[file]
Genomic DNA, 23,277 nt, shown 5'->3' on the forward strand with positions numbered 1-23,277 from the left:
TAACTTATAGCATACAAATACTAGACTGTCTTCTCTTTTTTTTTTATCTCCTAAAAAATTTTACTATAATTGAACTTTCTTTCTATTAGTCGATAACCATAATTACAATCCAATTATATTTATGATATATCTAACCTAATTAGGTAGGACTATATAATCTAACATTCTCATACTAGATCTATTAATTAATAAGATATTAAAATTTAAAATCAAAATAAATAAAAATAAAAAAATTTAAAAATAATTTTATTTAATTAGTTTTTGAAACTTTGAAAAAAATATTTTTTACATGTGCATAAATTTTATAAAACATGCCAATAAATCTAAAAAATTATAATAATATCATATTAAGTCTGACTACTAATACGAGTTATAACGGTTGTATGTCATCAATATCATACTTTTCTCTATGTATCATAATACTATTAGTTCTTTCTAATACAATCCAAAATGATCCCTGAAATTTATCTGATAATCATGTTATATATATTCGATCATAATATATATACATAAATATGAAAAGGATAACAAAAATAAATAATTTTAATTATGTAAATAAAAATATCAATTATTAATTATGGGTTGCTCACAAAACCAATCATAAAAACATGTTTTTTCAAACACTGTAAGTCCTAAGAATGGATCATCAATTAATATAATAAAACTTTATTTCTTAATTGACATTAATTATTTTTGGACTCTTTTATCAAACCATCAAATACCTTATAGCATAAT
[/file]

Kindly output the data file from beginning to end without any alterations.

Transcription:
Genomic DNA, 23,277 nt, shown 5'->3' on the forward strand with positions numbered 1-23,277 from the left:
TAACTTATAGCATACAAATACTAGACTGTCTTCTCTTTTTTTTTTATCTCCTAAAAAATTTTACTATAATTGAACTTTCTTTCTATTAGTCGATAACCATAATTACAATCCAATTATATTTATGATATATCTAACCTAATTAGGTAGGACTATATAATCTAACATTCTCATACTAGATCTATTAATTAATAAGATATTAAAATTTAAAATCAAAATAAATAAAAATAAAAAAATTTAAAAATAATTTTATTTAATTAGTTTTTGAAACTTTGAAAAAAATATTTTTTACATGTGCATAAATTTTATAAAACATGCCAATAAATCTAAAAAATTATAATAATATCATATTAAGTCTGACTACTAATACGAGTTATAACGGTTGTATGTCATCAATATCATACTTTTCTCTATGTATCATAATACTATTAGTTCTTTCTAATACAATCCAAAATGATCCCTGAAATTTATCTGATAATCATGTTATATATATTCGATCATAATATATATACATAAATATGAAAAGGATAACAAAAATAAATAATTTTAATTATGTAAATAAAAATATCAATTATTAATTATGGGTTGCTCACAAAACCAATCATAAAAACATGTTTTTTCAAACACTGTAAGTCCTAAGAATGGATCATCAATTAATATAATAAAACTTTATTTCTTAATTGACATTAATTATTTTTGGACTCTTTTATCAAACCATCAAATACCTTATAGCATAAT